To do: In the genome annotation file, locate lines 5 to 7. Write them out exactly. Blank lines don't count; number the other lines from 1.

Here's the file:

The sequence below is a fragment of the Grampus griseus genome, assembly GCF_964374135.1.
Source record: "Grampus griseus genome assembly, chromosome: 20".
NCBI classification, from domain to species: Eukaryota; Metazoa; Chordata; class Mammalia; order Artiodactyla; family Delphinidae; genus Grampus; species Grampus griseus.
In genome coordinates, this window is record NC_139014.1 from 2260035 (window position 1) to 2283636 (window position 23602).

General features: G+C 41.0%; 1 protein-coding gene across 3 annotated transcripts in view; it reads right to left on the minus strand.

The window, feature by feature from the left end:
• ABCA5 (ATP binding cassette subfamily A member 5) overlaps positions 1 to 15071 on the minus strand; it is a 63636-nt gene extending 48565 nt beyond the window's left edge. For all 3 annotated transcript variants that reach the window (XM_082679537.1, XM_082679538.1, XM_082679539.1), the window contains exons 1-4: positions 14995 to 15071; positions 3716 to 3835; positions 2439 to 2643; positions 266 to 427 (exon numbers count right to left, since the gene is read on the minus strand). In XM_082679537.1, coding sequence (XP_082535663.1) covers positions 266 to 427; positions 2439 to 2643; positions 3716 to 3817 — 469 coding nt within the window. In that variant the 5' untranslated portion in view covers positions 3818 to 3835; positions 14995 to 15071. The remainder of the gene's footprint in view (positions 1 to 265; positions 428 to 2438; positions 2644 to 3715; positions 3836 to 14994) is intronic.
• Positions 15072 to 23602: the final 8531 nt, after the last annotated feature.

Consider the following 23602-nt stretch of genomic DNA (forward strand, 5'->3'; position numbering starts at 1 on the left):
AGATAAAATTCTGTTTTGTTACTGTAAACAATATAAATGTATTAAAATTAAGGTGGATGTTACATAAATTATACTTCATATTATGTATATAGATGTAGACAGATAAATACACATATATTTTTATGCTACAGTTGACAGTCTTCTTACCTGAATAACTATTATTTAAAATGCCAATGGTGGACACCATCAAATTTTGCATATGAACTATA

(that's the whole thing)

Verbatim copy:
General features: G+C 41.0%; 1 protein-coding gene across 3 annotated transcripts in view; it reads right to left on the minus strand.

The window, feature by feature from the left end:
• ABCA5 (ATP binding cassette subfamily A member 5) overlaps positions 1 to 15071 on the minus strand; it is a 63636-nt gene extending 48565 nt beyond the window's left edge. For all 3 annotated transcript variants that reach the window (XM_082679537.1, XM_082679538.1, XM_082679539.1), the window contains exons 1-4: positions 14995 to 15071; positions 3716 to 3835; positions 2439 to 2643; positions 266 to 427 (exon numbers count right to left, since the gene is read on the minus strand). In XM_082679537.1, coding sequence (XP_082535663.1) covers positions 266 to 427; positions 2439 to 2643; positions 3716 to 3817 — 469 coding nt within the window. In that variant the 5' untranslated portion in view covers positions 3818 to 3835; positions 14995 to 15071. The remainder of the gene's footprint in view (positions 1 to 265; positions 428 to 2438; positions 2644 to 3715; positions 3836 to 14994) is intronic.